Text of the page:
A federal judge on Friday blocked the University of Washington from charging a college Republican group $17,000 in security fees for hosting a controversial speaker on campus.
The student group invited Joey Gibson, head of Patriot Prayer, a conservative group known for rallies in support of President Donald Trump in liberal enclaves, to speak at a campus rally on Saturday. The event is expected to draw large protests, including from the far-left antifa movement, prompting the university to anticipate high security costs.
In an order Friday, Judge Marsha Pechman forbade the university from imposing the security costs on the students, saying such a move would have the effect of “chilling speech.”
The judge’s decision is “an acknowledgment…that there is a problem on college campuses, where conservative groups are treated differently from other groups,” said Bill Becker, president of Freedom X, a nonprofit legal group that defends free expression of conservative and religious groups. The firm is representing the University of Washington College Republicans pro bono in their case against the school.
University officials reject the notion that they are discriminating against conservative groups. Friday’s order was a temporary restraining order, the parties are expected back in court in a few weeks to debate the underlying legality of attaching high fees to students’ attempts to host events.
Colleges and universities across the country have been asking student groups to chip in for security costs, part of a larger attempt to balance free speech on campus with the need to keep students safe.
The issue has arisen in part due to outspoken speakers—like conservative firebrand Milo Yiannopoulos—who seek out campus audiences and often provoke large, sometimes rowdy protests.
Mr. Yiannopoulos was hosted by the University of Washington College Republicans last year, an event that drew violent protests where one person was shot and badly injured. The university says it spent more than $20,000 for campus police activity on that occasion, supplemented by more than $50,000 in security from the Seattle Police Department.
The issue has put schools in a bind, since the extensive preparations needed to protect against potentially violent protests can come with high costs. The University of Florida last year reported spending more than $500,000 to secure the campus for a talk featuring white nationalist Richard Spencer.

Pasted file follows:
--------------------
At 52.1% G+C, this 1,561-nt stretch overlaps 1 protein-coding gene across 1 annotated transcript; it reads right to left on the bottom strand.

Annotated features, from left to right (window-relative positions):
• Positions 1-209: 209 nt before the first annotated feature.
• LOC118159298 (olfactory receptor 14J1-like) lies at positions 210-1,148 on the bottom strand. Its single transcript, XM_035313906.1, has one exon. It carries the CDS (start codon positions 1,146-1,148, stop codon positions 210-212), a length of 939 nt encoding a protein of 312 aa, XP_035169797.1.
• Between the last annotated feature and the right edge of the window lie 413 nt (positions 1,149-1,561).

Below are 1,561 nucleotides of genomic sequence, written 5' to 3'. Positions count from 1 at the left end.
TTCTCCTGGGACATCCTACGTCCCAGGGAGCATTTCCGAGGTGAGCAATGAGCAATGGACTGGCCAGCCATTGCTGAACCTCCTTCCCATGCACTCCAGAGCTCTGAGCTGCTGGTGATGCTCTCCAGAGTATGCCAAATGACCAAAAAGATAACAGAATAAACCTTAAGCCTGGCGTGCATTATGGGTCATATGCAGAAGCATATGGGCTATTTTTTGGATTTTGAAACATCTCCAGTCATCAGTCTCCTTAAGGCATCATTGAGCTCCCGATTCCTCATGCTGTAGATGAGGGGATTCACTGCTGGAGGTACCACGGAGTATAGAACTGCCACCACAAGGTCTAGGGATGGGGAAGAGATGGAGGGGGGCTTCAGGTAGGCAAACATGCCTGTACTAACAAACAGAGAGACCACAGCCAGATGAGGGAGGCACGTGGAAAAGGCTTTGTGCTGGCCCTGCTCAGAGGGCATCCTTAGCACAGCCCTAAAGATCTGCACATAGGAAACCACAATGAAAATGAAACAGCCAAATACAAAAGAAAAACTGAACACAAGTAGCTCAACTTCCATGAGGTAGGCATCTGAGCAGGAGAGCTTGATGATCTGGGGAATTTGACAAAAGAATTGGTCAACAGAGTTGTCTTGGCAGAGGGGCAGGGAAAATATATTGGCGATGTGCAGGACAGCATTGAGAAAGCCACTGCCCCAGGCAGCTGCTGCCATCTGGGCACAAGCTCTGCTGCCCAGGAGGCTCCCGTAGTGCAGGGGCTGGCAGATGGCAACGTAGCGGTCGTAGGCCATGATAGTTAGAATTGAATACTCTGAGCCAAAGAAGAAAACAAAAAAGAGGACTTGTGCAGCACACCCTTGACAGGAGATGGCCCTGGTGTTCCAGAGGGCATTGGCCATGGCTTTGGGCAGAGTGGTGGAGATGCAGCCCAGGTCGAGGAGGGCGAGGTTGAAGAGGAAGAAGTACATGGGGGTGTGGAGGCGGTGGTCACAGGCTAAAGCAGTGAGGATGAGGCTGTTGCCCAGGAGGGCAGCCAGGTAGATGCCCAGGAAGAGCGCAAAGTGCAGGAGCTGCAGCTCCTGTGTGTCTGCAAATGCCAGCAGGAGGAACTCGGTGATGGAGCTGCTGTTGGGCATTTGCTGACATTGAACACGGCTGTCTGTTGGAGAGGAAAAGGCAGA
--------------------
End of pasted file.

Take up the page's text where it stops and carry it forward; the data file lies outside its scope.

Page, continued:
That is leading schools to pass on at least some of the costs to students seeking to host the events. Last year, California Polytechnic State University ended its policy of charging students security fees after coming under fire for charging the Muslim Student Association $4,900 to host a conference on campus.
Other schools, including DePaul University in Chicago, Boise State in Idaho, and the University of Alabama have all attempted to charge student groups large fees to host controversial events, according to the Foundation for Individual Rights in Education, which tracks such incidents.
But the $17,000 fee sought by the University of Washington is one of the largest levies of its kind in recent memory, according to the FIRE, which tracks such incidents.
“This legal process is ongoing and we will continue to advocate for charging reasonable security fees to campus groups based on objective criteria,” saidVictor Balta, the university’s spokesman. He said the school anticipates spending $50,000 on the event and continues to believe it is fair that students should shoulder a portion of the cost.
In an interview, Chevy Swanson, president of the College Republicans chapter, said the judge’s order underscores the point his group was attempting to make by hosting a provocative event to begin with. Judge Pechman was appointed by President Bill Clinton.
“College administrations are always trying to cause these sorts of problems that make it harder to speak out,” Mr. Swanson said.